Driving Times**

Click on a link to view a Google map of the route).


Kailua Kona to:

Volcano National Park

99 miles. 2:30 hours.


Waimea (Kamuela)

45 miles. 1 hour.


Kohala Coast Resorts

25 miles. 40 minutes.


Waikoloa Village Golf Club  30 miles -  40 minutes


Keahole (Kona) Airport

10 miles. 30 minutes.


Hawi - 55 miles. 1.5 hours.


Waipio Valley Overlook

60 miles. 2.25 hours.


Hilo to:

Volcano National Park

27 miles. 45 minutes.


Waipio Valley Overlook

52 miles. 1.75 hours.


Waimea (Kamuela)

55 miles. 2 hours


Kailua-Kona via the Saddle Road* - 90 miles. 2.5 hours


Kailua-Kona via the southern route - 122 miles. 4 hours


Kailua-Kona via Waimea

95 miles. 3 hours.


Kohala Coast Resorts via the Saddle Road* -

75 miles. 1.5 hours.


Kohala Resorts to:

Volcano National Park via the Saddle Road

122 miles. 3.5 hours


Volcano National Park via the Southern route

120 miles. 3.25 hours.


Waimea (Kamuela)

20 miles. 30 minutes


Wakoloa Village Golf Club  10 miles. 20 minutes


Keahole (Kona) Airport

30 miles. 40 minutes.


Hawi - 30 miles. 1 hour


Waipio Valley Overlook

43 miles. 1.5 hours


Hilo via Waimea

75 miles. 1.5 hours.


Hilo via Saddle Road*

75 miles. 2.5 hours.


*Some rental contracts prohibit driving on the Saddle Road. Please read your contract before selecting this route.


**Because of road and weather conditions the actual driving time may be different than the Google estimate.


  1. The state of Hawaii is one of the 50 United States and the rules of the road here are pretty much the same as they are where you live, however there are a few things you need to be aware of to make your Big Island vacation safer and more enjoyable.


  1. The maximum speed limit is 55 mph. (You’re supposed to be on vacation. What’s the hurry?) If the scenery has you dawdling along at a slower speed, pull over to let those behind you pass. The people zipping past you are either locals who are late for work or vacationers who are about to miss their flight.


  1. There are no marked police cars on the island; police officers drive personal vehicles. And instead of red lights, they use blue lights to get your attention. If you see a car or SUV behind you with a blue light on its roof remember the first driving tip.


  1. Unless otherwise marked, it is OK to turn right after stopping at a red light. Also, unless it is an emergency, avoid using your car’s horn. Aloha spirit is alive on the island and drivers are usually courteous towards each other.


  1. Gasoline prices are somewhere between “Ouch” and “Oh, My God!” Locals fill up at the Costco near the airport in Kailua Kona. If you are a Costco member, remember this tip when you are returning your rental car at the end of your vacation.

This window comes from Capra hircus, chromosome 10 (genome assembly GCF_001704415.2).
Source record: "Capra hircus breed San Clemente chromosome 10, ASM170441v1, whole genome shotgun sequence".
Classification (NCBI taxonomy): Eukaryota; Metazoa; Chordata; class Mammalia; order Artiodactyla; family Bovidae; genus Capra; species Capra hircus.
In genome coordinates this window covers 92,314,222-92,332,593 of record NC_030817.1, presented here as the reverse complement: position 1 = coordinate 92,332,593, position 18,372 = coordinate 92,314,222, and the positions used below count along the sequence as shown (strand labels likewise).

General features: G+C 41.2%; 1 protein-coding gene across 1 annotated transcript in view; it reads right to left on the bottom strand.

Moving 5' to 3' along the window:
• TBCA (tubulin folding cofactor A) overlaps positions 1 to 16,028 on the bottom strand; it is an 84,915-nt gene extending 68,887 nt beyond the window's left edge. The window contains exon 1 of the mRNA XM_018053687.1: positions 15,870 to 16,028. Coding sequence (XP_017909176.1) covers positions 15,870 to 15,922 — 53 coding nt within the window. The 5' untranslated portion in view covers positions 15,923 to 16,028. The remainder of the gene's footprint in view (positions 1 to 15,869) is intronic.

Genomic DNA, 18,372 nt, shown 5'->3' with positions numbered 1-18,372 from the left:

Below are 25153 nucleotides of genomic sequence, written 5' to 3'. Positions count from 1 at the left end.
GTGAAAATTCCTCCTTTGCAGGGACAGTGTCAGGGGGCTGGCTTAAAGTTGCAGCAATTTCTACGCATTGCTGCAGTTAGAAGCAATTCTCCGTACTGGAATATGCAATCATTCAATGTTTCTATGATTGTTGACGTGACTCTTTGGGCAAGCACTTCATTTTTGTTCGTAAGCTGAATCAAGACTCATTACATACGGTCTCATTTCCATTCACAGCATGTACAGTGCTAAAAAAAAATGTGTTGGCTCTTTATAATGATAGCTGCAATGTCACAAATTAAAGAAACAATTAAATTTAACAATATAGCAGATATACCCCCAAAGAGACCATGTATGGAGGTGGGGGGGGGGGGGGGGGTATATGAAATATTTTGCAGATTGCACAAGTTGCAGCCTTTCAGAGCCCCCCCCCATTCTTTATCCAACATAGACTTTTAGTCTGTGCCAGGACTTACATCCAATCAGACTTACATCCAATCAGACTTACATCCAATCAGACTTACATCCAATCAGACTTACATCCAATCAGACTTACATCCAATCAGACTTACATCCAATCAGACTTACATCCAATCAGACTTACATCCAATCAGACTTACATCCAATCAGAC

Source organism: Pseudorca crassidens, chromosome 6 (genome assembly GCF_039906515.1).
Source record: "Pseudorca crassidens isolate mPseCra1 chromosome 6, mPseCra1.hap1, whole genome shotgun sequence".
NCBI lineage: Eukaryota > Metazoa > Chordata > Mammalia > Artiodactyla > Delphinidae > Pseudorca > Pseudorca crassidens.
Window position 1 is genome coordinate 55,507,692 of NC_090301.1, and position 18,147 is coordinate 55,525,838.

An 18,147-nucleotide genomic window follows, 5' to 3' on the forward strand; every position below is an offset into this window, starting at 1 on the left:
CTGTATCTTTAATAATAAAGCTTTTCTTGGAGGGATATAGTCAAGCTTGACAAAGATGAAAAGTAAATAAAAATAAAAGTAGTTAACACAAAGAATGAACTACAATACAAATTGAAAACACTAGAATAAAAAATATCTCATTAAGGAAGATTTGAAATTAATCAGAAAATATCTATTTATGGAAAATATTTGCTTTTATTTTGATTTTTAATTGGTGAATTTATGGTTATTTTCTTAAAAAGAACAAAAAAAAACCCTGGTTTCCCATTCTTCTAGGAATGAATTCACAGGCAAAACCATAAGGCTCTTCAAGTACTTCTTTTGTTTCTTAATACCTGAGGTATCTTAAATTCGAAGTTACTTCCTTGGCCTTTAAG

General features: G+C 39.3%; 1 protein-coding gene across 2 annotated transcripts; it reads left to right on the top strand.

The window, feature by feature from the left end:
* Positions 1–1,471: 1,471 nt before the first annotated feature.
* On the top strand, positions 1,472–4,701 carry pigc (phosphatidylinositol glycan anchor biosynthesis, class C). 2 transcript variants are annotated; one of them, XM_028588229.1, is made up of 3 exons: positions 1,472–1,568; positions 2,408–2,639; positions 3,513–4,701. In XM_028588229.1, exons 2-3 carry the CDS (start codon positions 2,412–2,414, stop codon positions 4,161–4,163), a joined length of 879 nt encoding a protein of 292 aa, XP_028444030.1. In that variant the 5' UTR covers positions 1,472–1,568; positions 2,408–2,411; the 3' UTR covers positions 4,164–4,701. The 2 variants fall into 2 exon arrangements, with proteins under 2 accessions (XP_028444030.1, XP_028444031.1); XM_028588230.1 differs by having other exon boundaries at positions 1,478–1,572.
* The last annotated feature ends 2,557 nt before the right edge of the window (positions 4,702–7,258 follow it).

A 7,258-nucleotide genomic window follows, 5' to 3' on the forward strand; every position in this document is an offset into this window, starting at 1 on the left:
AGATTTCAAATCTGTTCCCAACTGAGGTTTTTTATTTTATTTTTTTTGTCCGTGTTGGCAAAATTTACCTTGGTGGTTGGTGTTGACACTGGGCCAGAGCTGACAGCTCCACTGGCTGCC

1. Rental contracts may restrict the use of your rental vehicle. Read your contract before driving on the Saddle Road (Route 200) or the road to South Point.


  1. The weather on the Saddle Road is unpredictable, with rain, snow (yes, it does snow in Hawaii), sleet, and fog likely as you leave or approach Hilo. If you decide to drive that route: be sure you have at least a half tank of gas (there are no service stations along the route), “go” before you go (the only bathroom on the route is at the Mauna Kea State Recreation Area and it may be closed for repairs), don’t carry pork in your car and be sure to stop and pick up any old hags or beautiful women dressed in white who are hitchhiking. Read our History and Culture page for an explanation.


  1. Because of road construction, the traffic between the Kona airport and Captain Cook may be moving slowly (sometimes glacially). Budget a little more time to complete the drive, and please drive carefully while the infrastructure catches up with the population.


  1. When you ask for directions you may hear “Go” as in, “Go Hilo” (in the direction of Hilo) or, “Go Kona” (in the direction of Kona or perhaps even the west side of the island). You may also hear the words mauka (MAOW-ka) and makai (mah-KAI) . Since this is an island with gigantic mountains in the center, locals may tell you that what you are looking for is on the mauka (towards the mountain) or makai (towards the sea) side of a road.


  1. It takes nearly 6 hours of non-stop driving to completely circle the Big Island. Your passengers will like the trip better if you circle the island in a clockwise direction. Often there are steep cliffs on the ocean (makai) side of the road. Circling the island in a clockwise direction will place you on the mountain (mauka) side of the road.


  1. Free maps of the island can be found in tourist booklets (click here to view a sample) at the airport and shopping centers.  Click here to download a printable map from the Big Island Visitor’s Bureau. Map books that detail all the roads on either the east or west side of the island are available for purchase in most gift shops and grocery stores.


  1. Your car rental company may provide emergency road service as part of your contract. Inquire when renting a vehicle.  Although the only AAA office in Hawaii is on the island of Oahu, AAA emergency roadside service for members is available islandwide. Contact your AAA office for more information. The phone number for AAA emergency road service is 1-800-AAA-help.

 

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Driving Tips